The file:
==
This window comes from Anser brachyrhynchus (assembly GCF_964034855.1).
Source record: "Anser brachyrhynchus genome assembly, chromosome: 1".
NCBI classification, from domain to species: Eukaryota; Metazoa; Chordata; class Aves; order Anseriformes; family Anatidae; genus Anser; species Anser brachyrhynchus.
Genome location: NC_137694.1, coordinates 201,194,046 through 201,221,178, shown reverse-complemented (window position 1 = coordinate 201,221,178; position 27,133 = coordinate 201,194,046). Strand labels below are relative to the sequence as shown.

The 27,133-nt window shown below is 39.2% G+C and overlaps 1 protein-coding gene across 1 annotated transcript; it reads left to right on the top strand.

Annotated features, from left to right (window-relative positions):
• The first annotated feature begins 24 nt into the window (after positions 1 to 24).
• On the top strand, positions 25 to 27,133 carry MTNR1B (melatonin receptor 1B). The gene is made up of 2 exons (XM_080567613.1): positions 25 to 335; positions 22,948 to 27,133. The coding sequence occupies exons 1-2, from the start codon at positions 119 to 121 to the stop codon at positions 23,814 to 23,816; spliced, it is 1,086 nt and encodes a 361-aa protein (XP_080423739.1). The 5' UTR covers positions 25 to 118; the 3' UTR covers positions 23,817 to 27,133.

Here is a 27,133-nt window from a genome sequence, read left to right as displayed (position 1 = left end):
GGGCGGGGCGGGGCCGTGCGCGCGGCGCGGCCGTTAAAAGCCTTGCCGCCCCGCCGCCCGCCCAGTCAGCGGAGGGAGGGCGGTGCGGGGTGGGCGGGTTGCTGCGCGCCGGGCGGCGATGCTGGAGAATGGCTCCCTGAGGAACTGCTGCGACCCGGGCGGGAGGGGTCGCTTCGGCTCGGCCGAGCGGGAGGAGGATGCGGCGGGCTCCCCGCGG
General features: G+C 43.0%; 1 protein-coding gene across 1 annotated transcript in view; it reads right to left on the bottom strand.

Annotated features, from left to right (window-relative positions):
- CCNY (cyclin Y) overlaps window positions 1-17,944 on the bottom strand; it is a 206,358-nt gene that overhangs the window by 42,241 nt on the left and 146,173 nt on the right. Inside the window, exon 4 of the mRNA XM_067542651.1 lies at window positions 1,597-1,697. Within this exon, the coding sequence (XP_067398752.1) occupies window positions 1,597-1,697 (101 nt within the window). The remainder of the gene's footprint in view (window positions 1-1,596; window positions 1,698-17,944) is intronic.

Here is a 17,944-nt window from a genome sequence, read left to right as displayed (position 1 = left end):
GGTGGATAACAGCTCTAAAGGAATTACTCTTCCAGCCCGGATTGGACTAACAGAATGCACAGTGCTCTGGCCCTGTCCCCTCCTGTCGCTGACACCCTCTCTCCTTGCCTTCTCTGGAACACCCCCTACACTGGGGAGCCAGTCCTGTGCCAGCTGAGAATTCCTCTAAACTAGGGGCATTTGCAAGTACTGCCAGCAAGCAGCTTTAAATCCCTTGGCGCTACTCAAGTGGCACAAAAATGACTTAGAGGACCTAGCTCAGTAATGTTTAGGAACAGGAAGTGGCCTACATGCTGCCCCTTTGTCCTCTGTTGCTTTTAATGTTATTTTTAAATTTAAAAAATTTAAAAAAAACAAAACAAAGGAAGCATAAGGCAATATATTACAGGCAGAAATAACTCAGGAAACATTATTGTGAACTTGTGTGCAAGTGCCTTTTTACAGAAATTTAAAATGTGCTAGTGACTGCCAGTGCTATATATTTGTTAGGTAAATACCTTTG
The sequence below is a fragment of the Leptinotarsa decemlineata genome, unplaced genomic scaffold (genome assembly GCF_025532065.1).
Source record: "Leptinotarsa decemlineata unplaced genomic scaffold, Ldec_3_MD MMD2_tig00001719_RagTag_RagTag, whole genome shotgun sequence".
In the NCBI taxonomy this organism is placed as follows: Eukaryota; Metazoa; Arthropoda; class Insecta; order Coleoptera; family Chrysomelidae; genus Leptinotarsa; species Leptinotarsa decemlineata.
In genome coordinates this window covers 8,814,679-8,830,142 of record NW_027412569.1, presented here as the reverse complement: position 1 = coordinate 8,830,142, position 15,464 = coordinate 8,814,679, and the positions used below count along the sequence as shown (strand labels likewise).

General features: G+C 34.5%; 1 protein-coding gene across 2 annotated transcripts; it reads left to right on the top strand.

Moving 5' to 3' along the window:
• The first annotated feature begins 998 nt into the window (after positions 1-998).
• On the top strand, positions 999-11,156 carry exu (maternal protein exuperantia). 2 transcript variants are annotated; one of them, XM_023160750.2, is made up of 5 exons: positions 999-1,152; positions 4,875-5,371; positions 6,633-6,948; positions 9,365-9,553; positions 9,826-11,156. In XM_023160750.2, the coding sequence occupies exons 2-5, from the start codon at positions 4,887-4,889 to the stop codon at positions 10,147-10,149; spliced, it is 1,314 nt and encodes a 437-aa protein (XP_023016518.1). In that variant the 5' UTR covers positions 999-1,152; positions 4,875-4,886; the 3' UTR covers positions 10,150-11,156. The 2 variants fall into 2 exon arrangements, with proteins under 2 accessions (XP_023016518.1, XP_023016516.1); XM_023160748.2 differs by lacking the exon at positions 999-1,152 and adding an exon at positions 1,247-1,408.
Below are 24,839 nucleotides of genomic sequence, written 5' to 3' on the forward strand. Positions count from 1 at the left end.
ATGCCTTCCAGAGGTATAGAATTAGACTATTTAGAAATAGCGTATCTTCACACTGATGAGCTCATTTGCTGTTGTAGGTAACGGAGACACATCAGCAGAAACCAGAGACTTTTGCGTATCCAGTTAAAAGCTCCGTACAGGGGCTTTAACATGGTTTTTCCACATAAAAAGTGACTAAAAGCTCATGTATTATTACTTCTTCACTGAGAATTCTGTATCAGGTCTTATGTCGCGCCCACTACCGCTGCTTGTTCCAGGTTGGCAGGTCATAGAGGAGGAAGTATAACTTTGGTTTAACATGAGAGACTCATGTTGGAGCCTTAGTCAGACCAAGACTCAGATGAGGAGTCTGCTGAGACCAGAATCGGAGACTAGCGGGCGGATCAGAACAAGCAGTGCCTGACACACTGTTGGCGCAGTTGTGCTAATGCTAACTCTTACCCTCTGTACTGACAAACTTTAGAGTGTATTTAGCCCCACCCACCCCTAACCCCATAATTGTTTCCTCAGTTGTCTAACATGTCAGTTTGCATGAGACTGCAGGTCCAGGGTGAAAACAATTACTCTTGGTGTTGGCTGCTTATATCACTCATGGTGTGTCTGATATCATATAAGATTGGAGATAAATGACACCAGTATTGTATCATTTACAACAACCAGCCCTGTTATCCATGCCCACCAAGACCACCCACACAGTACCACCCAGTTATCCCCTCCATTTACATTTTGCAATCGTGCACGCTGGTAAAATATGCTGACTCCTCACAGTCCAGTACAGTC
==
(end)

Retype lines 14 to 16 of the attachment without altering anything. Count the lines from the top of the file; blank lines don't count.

Here is a 17,944-nt window from a genome sequence, read left to right as displayed (position 1 = left end):
GGTGGATAACAGCTCTAAAGGAATTACTCTTCCAGCCCGGATTGGACTAACAGAATGCACAGTGCTCTGGCCCTGTCCCCTCCTGTCGCTGACACCCTCTCTCCTTGCCTTCTCTGGAACACCCCCTACACTGGGGAGCCAGTCCTGTGCCAGCTGAGAATTCCTCTAAACTAGGGGCATTTGCAAGTACTGCCAGCAAGCAGCTTTAAATCCCTTGGCGCTACTCAAGTGGCACAAAAATGACTTAGAGGACCTAGCTCAGTAATGTTTAGGAACAGGAAGTGGCCTACATGCTGCCCCTTTGTCCTCTGTTGCTTTTAATGTTATTTTTAAATTTAAAAAATTTAAAAAAAACAAAACAAAGGAAGCATAAGGCAATATATTACAGGCAGAAATAACTCAGGAAACATTATTGTGAACTTGTGTGCAAGTGCCTTTTTACAGAAATTTAAAATGTGCTAGTGACTGCCAGTGCTATATATTTGTTAGGTAAATACCTTTG
The sequence below is a fragment of the Leptinotarsa decemlineata genome, unplaced genomic scaffold (genome assembly GCF_025532065.1).